Bryan Copeland formed Bryan and the Aardvarks in order to explore an inventive new sound that derived from his jazz training as well as his upbringing in pop and country music. The music he writes for the quartet combines a hushed intimacy with memorable, singable melodies and a narrative directness that nevertheless leaves space for expressive improvisation. In pianist Fabian Almazan, vibraphonist Chris Dingman, and drummer Joe Nero, he has assembled a distinctive ensemble able to flesh out his unique compositions.
“These guys are all very sensitive musicians,” Copeland says. “Their main focus is making music sound beautiful. There’s no ego involved. These guys are all amazing technical masters, but they put all that stuff aside to develop this group sound.”
Raised in the North Texas panhandle and later in the more urban centers of Dallas and Austin, Copeland grew up surrounded by country music – which he rejected as a child but later came to appreciate. Instead, his tastes turned more to pop, rock, and singer-songwriter music, especially the likes of The Kinks, David Bowie, Elliott Smith, and Nick Drake. The latter two, who combine an incisive expressiveness with an air of mystery, seem especially relevant influences on Bryan and the Aardvarks.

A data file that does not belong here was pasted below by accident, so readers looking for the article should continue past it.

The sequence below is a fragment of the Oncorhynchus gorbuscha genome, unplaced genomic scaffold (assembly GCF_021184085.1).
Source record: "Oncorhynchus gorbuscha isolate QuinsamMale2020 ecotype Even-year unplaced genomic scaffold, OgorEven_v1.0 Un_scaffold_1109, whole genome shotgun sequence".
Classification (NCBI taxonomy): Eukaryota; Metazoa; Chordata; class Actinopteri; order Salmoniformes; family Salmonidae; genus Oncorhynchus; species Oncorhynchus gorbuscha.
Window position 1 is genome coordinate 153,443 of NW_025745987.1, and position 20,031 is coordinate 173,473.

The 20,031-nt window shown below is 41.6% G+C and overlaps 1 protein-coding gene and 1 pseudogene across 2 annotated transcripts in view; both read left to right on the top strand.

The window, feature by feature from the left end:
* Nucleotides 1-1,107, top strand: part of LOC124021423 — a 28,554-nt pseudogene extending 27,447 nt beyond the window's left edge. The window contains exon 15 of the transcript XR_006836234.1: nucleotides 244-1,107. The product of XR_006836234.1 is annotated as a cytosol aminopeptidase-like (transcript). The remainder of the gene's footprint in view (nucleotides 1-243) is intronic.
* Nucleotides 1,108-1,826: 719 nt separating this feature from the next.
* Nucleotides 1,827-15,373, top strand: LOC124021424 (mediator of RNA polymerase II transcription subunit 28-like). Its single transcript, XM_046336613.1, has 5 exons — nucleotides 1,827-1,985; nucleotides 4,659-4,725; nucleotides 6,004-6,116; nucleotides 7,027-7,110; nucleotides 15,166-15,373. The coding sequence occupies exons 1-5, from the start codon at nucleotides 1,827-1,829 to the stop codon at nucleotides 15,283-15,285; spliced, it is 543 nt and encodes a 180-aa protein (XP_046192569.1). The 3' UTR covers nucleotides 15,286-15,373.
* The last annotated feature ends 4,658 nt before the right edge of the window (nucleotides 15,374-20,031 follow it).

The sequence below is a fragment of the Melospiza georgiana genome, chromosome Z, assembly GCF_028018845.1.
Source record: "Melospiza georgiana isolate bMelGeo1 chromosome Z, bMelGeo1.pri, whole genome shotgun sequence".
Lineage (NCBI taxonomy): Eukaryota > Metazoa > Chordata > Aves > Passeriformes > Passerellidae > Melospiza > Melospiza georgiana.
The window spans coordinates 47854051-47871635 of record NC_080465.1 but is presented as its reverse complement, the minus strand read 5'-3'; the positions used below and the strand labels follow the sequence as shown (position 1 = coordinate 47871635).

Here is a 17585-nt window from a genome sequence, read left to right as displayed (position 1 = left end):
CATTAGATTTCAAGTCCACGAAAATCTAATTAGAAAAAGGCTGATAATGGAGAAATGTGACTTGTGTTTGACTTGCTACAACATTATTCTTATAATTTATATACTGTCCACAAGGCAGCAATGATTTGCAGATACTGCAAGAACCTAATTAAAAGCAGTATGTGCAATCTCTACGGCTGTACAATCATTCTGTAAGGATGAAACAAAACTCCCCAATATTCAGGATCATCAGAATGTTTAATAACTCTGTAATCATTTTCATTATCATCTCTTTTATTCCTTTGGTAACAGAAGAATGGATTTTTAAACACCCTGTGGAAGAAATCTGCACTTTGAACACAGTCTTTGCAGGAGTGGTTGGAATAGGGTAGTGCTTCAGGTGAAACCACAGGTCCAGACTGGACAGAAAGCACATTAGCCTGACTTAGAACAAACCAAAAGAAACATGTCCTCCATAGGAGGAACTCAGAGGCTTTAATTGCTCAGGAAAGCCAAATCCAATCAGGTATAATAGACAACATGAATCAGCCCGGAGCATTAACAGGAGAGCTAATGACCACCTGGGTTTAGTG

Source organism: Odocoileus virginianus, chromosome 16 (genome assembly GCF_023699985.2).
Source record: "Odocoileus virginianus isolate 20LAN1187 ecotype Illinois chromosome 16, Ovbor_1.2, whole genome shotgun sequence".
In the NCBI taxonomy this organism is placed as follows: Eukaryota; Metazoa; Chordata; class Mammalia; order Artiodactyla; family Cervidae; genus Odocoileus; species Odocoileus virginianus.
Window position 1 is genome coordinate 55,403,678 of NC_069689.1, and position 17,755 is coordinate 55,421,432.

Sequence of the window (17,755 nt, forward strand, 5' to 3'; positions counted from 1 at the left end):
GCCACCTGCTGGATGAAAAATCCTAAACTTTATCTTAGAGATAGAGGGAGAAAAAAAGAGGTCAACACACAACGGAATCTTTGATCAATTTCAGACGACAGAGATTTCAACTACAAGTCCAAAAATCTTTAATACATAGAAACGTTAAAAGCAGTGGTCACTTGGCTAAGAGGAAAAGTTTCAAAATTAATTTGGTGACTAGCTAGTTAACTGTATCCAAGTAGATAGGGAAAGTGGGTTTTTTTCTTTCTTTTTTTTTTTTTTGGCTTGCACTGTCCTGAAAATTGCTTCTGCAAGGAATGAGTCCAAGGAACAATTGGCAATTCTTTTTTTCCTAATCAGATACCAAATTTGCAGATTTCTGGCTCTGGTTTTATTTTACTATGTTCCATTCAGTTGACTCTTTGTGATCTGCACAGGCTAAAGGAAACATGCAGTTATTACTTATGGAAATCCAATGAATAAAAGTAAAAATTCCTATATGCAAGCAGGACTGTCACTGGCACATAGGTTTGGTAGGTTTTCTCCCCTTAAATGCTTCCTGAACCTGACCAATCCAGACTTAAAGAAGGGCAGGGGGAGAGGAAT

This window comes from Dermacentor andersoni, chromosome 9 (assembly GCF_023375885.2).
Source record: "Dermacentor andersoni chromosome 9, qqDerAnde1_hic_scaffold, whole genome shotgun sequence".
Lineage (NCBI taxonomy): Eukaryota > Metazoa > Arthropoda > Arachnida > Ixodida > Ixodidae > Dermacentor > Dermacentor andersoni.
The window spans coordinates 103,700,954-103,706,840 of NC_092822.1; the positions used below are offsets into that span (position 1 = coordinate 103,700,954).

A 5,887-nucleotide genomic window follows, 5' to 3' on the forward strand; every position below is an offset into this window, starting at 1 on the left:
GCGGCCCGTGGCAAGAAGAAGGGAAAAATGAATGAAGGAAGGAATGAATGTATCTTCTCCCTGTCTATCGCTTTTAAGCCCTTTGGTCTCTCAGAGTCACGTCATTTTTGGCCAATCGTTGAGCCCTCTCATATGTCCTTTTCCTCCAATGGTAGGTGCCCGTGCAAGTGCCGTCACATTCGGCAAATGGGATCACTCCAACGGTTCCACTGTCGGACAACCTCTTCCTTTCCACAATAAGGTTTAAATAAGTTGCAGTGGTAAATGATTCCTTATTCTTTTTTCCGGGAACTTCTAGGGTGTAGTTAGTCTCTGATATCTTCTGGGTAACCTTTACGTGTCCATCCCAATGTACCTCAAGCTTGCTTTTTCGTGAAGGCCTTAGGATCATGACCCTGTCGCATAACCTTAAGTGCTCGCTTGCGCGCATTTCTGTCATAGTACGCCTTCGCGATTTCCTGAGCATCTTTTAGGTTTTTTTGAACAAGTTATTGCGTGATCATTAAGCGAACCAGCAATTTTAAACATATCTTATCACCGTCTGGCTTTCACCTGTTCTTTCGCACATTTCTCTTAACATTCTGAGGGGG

Copeland hit on the sound of Bryan and the Aardvarks organically, while coping with the death of a close friend from Texas. He sat down at the piano one day and the shimmering melody of “Sunshine Through the Clouds” flowed out of him. “I was having a hard time dealing with the feelings I was having,” Copeland recalls, “and I wasn’t really thinking about what I was playing. Something deep in my subconscious just came out, and that’s still the approach I take with this band. I just close my eyes and let my subconscious write the music.”